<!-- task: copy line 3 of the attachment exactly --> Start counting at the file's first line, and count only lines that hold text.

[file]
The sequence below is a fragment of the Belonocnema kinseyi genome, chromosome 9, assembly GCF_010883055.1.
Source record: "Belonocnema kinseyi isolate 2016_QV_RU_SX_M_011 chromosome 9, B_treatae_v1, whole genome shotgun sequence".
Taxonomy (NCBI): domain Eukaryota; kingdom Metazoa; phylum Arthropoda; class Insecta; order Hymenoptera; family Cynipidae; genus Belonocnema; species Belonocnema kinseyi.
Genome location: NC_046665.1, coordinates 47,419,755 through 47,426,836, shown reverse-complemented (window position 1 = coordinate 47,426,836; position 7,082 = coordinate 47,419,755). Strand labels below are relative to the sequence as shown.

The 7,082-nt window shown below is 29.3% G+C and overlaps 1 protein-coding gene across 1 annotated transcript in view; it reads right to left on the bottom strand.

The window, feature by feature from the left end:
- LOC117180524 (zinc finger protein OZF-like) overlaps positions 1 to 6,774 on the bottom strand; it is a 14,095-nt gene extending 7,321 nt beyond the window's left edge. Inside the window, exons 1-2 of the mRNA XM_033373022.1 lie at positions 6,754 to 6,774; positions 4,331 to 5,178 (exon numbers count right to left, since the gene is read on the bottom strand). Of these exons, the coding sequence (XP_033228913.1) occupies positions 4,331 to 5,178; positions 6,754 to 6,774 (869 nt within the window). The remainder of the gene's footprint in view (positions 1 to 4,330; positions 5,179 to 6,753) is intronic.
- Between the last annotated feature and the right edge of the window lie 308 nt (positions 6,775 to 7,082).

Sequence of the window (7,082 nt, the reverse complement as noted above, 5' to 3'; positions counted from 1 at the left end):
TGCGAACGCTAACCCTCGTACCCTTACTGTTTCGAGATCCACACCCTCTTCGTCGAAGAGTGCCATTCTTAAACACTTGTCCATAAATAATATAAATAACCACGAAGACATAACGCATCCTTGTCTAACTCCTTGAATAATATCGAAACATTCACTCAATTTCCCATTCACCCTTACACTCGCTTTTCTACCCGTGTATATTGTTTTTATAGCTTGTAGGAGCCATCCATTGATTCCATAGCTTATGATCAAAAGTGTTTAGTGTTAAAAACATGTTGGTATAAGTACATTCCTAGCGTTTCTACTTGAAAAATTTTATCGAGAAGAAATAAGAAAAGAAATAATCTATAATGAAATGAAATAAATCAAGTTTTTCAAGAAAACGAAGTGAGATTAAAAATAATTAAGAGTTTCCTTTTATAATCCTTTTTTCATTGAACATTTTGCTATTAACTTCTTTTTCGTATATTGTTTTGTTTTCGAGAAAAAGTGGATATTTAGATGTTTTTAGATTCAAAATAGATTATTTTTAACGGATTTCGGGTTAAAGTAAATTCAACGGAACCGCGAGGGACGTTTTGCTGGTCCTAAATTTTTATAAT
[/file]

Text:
Taxonomy (NCBI): domain Eukaryota; kingdom Metazoa; phylum Arthropoda; class Insecta; order Hymenoptera; family Cynipidae; genus Belonocnema; species Belonocnema kinseyi.